Sunday, May 9, 2010
May 9th – Windswept in Kefalonia
Kefalonia has a long history of Ancient Greek and Roman heritage, in addition to being part of the Venetian empire for 400 years, and even being part of the British Empire for 50 years in the 19th century, but unfortunately, most of its history and heritage were destroyed in a massive earthquake in the 1950s. That means that the capital has a fairly modern look to it, but nonetheless, it's a pretty place, set in an enormous bay of turquoise and deep blue waters.
Argostoli's bay also seems to act as a wind tunnel, funnelling down the strong winds that blow in this part of the world; so even though it was beautifully sunny and warm, it was a day where you constantly had to hold onto your hat, as 40 mph winds howled across the waters.
We were blown down the picturesque waterfront to the Drapano Bridge, a low bridge built by the British in the days of Empire, and we attempted to make our way over the windswept crossing, to see the British Monument sitting in the water, commemorating the days when Britannia still ruled the waves. Then we ventured into town, to discover that Argostoli on a windy Sunday in May, is not the most lively of places – admittedly the pavement cafes did get steadily busier as the day wore on.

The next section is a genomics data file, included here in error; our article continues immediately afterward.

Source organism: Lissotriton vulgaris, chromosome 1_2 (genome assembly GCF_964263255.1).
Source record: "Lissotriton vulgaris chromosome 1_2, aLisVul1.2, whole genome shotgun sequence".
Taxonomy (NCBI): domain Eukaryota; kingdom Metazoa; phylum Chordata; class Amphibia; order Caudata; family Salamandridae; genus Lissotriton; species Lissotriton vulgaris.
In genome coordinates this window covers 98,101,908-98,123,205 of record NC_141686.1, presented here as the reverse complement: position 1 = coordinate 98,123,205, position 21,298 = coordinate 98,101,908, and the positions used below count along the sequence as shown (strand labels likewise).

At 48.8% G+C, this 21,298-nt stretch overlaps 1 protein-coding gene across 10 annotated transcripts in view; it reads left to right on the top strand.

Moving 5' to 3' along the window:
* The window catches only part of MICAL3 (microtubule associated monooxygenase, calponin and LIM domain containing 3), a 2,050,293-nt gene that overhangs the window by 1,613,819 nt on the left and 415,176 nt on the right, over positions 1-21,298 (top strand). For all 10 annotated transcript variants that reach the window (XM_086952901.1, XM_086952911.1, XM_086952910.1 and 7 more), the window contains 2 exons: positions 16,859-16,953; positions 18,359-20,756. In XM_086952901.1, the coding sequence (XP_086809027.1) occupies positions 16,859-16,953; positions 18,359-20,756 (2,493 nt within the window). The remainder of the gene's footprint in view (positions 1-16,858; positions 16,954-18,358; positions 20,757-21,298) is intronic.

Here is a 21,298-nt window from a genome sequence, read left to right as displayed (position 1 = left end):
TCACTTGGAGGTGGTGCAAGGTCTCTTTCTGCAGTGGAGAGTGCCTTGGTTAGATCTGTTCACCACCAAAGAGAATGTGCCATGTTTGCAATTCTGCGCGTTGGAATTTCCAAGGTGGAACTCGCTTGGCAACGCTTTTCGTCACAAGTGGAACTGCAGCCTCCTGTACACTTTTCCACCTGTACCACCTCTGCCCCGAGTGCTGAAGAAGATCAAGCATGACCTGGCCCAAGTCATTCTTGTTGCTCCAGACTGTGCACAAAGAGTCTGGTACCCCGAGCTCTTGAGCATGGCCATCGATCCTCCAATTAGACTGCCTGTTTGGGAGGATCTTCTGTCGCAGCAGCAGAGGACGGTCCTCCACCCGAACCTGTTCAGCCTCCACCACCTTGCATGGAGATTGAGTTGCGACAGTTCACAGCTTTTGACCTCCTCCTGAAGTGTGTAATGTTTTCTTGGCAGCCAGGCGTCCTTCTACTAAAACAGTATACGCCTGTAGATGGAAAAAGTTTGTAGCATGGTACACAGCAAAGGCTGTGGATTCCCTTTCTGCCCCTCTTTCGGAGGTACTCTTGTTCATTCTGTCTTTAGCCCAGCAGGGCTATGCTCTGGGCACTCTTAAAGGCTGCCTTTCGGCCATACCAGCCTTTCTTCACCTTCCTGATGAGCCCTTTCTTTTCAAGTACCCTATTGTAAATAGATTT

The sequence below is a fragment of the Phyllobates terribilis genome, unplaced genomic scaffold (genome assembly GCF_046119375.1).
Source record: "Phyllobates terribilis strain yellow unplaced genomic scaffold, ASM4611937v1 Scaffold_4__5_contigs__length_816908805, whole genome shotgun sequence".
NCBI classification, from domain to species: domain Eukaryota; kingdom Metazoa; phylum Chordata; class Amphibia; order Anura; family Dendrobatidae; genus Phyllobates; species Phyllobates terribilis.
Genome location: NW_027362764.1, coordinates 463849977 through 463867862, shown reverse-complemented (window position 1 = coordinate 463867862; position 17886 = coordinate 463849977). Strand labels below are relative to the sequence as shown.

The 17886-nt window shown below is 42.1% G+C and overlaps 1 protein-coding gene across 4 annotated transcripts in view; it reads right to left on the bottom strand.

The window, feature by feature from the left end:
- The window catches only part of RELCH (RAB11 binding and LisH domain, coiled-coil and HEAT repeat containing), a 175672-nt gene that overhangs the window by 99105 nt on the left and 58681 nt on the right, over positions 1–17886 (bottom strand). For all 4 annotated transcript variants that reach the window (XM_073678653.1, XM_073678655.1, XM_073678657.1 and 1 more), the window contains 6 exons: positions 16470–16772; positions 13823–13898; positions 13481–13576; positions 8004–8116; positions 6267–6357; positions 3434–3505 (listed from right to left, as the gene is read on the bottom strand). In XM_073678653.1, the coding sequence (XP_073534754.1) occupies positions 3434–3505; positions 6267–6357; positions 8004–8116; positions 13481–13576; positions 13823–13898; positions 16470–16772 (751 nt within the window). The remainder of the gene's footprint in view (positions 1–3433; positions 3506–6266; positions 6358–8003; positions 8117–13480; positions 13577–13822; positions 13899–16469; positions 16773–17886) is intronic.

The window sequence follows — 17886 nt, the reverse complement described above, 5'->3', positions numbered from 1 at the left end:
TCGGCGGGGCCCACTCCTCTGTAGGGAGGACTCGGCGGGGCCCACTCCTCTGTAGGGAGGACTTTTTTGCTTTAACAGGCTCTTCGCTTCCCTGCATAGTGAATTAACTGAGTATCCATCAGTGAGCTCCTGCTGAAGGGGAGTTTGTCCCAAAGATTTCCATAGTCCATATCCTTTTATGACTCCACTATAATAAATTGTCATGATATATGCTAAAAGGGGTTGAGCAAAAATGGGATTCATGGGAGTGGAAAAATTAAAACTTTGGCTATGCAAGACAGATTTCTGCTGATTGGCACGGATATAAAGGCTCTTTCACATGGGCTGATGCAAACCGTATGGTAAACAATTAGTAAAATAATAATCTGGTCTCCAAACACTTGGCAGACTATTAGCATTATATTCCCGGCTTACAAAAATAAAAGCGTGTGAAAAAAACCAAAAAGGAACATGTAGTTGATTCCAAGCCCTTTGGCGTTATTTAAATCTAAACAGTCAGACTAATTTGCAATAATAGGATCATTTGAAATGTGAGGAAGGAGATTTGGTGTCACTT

We visited the town's Archaeological Museum, which had an interesting collection of finds from around the island (reputedly, the best collection of Mycenaean pottery in Greece), and then went on a long walk to discover another relic from British times, the Lighthouse of St Theodore, housed in a striking neo-classical rotunda. At this point, the winds were making it difficult to stand up straight, never mind hear each other (even when next to each other), so we made our way back to the shelter of the ship.